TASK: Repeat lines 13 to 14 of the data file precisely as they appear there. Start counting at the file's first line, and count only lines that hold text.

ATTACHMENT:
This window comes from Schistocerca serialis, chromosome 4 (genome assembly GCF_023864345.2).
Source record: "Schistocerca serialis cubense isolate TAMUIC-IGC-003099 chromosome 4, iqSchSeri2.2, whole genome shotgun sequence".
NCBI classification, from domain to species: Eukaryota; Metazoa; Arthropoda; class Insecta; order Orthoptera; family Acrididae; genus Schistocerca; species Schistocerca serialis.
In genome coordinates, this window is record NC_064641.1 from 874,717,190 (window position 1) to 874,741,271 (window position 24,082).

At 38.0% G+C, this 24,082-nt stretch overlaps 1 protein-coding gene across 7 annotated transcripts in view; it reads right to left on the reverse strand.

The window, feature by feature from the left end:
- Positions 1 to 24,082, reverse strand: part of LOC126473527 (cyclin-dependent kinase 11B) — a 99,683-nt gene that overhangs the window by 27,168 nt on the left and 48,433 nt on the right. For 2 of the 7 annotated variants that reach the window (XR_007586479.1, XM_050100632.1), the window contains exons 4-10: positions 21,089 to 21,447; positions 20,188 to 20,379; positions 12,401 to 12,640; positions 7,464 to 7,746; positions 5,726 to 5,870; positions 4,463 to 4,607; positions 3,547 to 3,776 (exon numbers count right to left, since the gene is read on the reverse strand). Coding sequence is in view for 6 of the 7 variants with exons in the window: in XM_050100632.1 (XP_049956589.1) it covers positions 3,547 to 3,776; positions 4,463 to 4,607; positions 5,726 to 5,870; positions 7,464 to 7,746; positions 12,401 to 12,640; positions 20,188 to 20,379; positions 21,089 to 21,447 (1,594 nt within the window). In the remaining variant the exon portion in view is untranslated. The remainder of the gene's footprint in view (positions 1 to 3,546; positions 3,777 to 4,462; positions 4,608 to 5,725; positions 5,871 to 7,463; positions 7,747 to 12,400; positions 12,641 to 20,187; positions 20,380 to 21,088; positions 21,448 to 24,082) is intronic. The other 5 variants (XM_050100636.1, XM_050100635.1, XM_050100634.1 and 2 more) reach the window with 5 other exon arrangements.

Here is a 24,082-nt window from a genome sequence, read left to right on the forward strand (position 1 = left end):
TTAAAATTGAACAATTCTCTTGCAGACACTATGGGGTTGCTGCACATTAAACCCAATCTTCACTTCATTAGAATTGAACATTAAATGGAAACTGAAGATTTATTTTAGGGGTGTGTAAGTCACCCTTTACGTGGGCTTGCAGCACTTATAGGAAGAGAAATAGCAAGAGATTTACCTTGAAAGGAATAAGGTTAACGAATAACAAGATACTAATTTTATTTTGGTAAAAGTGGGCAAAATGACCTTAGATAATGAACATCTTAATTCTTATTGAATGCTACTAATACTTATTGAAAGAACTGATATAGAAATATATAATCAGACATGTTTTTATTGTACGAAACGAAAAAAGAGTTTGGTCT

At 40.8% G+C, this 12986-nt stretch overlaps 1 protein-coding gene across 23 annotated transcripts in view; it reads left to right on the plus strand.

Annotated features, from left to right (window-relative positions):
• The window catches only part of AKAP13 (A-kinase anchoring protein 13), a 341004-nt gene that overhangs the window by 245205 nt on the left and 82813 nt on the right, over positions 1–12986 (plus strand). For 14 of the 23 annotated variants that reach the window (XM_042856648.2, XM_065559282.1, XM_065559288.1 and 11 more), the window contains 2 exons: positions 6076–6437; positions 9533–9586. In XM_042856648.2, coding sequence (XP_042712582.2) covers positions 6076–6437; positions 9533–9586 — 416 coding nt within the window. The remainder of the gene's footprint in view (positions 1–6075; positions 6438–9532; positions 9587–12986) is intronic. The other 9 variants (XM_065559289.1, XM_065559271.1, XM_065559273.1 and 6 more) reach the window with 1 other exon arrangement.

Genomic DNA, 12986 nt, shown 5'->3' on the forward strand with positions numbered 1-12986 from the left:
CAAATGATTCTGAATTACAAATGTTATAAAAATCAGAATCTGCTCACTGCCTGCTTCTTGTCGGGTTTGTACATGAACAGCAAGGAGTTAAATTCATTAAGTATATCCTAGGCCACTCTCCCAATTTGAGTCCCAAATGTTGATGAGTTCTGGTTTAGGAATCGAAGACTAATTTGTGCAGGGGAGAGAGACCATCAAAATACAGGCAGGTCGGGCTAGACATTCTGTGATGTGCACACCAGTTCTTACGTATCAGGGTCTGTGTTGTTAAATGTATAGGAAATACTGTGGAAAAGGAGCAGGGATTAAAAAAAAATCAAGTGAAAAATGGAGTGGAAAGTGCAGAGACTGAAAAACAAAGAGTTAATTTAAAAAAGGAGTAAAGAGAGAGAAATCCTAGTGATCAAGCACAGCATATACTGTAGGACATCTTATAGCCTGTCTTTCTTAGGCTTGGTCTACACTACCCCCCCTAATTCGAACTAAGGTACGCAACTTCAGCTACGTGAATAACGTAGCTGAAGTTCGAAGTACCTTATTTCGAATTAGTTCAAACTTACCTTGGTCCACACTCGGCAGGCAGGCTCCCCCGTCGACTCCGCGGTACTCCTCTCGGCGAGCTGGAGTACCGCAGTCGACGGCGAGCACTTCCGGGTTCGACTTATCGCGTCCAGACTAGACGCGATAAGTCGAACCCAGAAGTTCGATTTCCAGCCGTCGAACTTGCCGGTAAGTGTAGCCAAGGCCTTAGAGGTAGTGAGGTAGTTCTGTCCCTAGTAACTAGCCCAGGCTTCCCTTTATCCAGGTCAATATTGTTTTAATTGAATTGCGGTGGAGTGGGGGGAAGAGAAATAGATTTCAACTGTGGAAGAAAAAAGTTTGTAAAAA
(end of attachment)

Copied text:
Genomic DNA, 12986 nt, shown 5'->3' on the forward strand with positions numbered 1-12986 from the left:
CAAATGATTCTGAATTACAAATGTTATAAAAATCAGAATCTGCTCACTGCCTGCTTCTTGTCGGGTTTGTACATGAACAGCAAGGAGTTAAATTCATTAAGTATATCCTAGGCCACTCTCCCAATTTGAGTCCCAAATGTTGATGAGTTCTGGTTTAGGAATCGAAGACTAATTTGTGCAGGGGAGAGAGACCATCAAAATACAGGCAGGTCGGGCTAGACATTCTGTGATGTGCACACCAGTTCTTACGTATCAGGGTCTGTGTTGTTAAATGTATAGGAAATACTGTGGAAAAGGAGCAGGGATTAAAAAAAAATCAAGTGAAAAATGGAGTGGAAAGTGCAGAGACTGAAAAACAAAGAGTTAATTTAAAAAAGGAGTAAAGAGAGAGAAATCCTAGTGATCAAGCACAGCATATACTGTAGGACATCTTATAGCCTGTCTTTCTTAGGCTTGGTCTACACTACCCCCCCTAATTCGAACTAAGGTACGCAACTTCAGCTACGTGAATAACGTAGCTGAAGTTCGAAGTACCTTATTTCGAATTAGTTCAAACTTACCTTGGTCCACACTCGGCAGGCAGGCTCCCCCGTCGACTCCGCGGTACTCCTCTCGGCGAGCTGGAGTACCGCAGTCGACGGCGAGCACTTCCGGGTTCGACTTATCGCGTCCAGACTAGACGCGATAAGTCGAACCCAGAAGTTCGATTTCCAGCCGTCGAACTTGCCGGTAAGTGTAGCCAAGGCCTTAGAGGTAGTGAGGTAGTTCTGTCCCTAGTAACTAGCCCAGGCTTCCCTTTATCCAGGTCAATATTGTTTTAATTGAATTGCGGTGGAGTGGGGGGAAGAGAAATAGATTTCAACTGTGGAAGAAAAAAGTTTGTAAAAA